OTTAWA – The National Advisory Committee on Immunization is now strongly recommending that COVID-19 boosters be offered to adults over the age of 50, while those between the ages of 18 and 49 are exposed to individual risks and where they live. Boosters can be offered on the basis of
In its latest update of its booster shot recommendations released Friday, the NACI is also reiterating its previous recommendations to prioritize boosters:
living in long-term care homes;
people who received two doses of AstraZeneca vaccine or one dose of Janssen vaccine;
some immunocompromised individuals;
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adults in First Nations, Inuit and Métis communities; And
Front-line health care workers who have direct close physical contact with patients.
NACI continues to align with Health Canada’s authority to introduce the Pfizer-BioNTech and Moderna mRNA vaccines as boosters for anyone 18 years of age and older at least six months after the primary vaccine course. can go.
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However, citing evidence of low reported rates of myocarditis or pericarditis following the Pfizer vaccine, the NACI is suggesting that it is the preferred vaccine to administer as a booster to people aged 18 to 29. .
In general, the groups that the NACI is now strongly recommending to be offered boosters were among those with a preference for the initial vaccine dose, meaning they were more likely than younger groups six months after their second dose. After that it is close.
NACI is suggesting that these considerations be weighed in determining the need for booster doses: local epidemiology, regional health system capacity and access, and the rate of vaccine updates in a population.
At the same time, Canadians should also consider whether they are at risk of serious illness from COVID-19, an increased risk for protection from low, or risk of transmission to others in deciding whether to receive a booster dose. high risk.
Announcing the NACI, Chief Public Health Officer Dr. Theresa Tam said, “NACI recommends, and health officials in Canada agree, those who are eligible, but have not yet received the primary series, continue to be given the highest priority in Canada.” should be kept.” The latest findings during a press conference on Friday.
“The modeling results suggest that the booster dose is expected to reduce infections and severe disease in the population, at least in the short term,” the NACI report said.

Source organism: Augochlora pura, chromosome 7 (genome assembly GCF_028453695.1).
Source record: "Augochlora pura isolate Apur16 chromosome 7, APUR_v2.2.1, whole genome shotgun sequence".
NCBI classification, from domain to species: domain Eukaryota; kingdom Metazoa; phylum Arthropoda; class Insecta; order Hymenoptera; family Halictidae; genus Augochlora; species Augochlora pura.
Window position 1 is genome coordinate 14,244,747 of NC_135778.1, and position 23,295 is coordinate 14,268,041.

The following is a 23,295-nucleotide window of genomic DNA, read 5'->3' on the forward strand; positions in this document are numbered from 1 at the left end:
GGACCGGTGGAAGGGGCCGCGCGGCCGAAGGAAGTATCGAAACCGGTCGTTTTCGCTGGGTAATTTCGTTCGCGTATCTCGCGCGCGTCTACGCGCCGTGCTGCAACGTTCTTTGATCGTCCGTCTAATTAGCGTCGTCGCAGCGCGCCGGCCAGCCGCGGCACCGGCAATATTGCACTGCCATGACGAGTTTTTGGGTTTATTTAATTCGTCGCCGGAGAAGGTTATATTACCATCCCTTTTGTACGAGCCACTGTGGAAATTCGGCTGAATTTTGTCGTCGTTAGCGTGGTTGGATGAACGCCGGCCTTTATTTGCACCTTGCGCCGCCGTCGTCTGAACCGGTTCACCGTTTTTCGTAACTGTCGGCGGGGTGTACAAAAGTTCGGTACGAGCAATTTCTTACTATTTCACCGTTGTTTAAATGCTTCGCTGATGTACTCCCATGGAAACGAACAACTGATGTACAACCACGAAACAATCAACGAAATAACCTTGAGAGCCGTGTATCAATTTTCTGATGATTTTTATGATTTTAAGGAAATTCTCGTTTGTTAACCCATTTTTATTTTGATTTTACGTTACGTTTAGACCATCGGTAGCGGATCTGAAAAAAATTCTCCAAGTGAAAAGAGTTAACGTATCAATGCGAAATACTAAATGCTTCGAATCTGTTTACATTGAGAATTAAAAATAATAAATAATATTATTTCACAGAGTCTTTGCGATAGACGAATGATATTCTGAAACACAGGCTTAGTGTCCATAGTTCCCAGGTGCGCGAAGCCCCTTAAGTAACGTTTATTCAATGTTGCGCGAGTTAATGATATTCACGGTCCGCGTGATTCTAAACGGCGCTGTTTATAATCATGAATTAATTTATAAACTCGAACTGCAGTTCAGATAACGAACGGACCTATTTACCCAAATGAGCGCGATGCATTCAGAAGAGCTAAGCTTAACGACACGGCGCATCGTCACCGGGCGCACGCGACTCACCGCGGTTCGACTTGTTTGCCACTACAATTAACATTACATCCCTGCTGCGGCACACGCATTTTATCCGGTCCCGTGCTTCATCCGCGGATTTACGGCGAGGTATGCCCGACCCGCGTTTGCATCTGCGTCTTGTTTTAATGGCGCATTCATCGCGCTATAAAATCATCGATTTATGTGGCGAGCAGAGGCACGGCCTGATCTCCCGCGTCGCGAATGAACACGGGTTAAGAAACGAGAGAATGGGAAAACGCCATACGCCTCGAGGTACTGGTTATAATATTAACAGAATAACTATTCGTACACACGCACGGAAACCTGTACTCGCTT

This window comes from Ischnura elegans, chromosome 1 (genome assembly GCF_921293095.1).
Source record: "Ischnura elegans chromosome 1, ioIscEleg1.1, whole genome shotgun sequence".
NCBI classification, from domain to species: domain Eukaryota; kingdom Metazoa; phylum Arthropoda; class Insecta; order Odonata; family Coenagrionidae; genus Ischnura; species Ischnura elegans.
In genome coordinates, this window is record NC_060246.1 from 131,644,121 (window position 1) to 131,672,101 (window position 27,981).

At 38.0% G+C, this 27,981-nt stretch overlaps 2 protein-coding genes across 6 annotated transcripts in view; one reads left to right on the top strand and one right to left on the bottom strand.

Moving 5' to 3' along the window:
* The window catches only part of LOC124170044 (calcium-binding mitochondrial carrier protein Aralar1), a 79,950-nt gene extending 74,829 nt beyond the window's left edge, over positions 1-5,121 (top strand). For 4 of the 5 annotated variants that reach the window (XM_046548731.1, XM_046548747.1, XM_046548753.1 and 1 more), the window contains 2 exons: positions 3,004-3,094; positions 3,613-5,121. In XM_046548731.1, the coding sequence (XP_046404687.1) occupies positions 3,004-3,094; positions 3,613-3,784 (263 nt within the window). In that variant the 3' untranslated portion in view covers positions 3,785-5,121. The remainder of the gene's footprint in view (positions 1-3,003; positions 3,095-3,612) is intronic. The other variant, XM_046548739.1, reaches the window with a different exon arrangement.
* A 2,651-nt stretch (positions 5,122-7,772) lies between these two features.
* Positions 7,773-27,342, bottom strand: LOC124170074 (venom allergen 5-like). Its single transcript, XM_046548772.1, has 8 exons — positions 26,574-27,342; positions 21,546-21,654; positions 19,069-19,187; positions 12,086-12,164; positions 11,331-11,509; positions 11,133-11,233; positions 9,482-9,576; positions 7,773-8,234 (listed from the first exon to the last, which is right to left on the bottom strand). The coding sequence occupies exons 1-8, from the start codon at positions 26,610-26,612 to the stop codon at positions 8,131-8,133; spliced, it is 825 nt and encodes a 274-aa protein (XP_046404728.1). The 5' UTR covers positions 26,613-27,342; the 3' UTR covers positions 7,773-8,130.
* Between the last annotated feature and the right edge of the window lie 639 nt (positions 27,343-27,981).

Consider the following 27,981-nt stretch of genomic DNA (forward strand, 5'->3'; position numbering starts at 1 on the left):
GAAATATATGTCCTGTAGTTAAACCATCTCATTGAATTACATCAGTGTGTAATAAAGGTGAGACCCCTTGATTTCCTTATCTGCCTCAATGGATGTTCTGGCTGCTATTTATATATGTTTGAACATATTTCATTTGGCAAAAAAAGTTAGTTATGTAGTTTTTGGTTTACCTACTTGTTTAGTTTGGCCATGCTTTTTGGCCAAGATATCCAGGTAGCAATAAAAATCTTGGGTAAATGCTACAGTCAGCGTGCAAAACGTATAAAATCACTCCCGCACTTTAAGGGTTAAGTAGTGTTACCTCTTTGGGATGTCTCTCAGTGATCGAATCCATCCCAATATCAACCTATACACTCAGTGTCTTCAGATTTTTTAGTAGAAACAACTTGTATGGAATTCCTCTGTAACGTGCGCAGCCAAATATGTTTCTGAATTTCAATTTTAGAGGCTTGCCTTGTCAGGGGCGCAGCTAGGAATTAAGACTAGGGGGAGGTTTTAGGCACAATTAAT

- Province and Territory-wise COVID-19 Vaccine Booster Eligibility in Canada
As has been the case throughout the pandemic, provinces and territories are responsible for deciding their vaccine rollout eligibility strategies and whether or not to follow NACI recommendations.
The update comes amid OMICRON fears
this update advice The request on Tuesday by the federal government comes after NACI “early” reviews its guidance on prioritizing COVID-19 booster shots in light of concerns over the Omicron version.
Asked why he sought this update, when most provinces are already deciding who to prioritize for boosters, Health Minister Jean-Yves Duclos said on Friday that it was because nationwide “There is a significant level of variability”.
“There is no intention of a one-fits-all set when it comes to boosters across Canada, but I think there is a need, and I am calling for NACI at the federal level to help the provinces. I would also say a responsibility. Come closer together,” he said.
Health officials have expressed concern that Omicron may become more vaccine-resistant, as it is highly mutated. However, it is not clear how contagious and serious an infection with type B.1.1529 can be.
“Now and during the winter months, while the virus continues to spread around the world, and the importance and impact of the Omicron version of the concern is being assessed, there remains a need for extreme vigilance,” Tam said.
While the NACI said the emergence of Omicron was considered in updating this guidance, immunization experts added more evidence of the recent rise in COVID-19 cases and the potential benefits and safety of booster doses. did.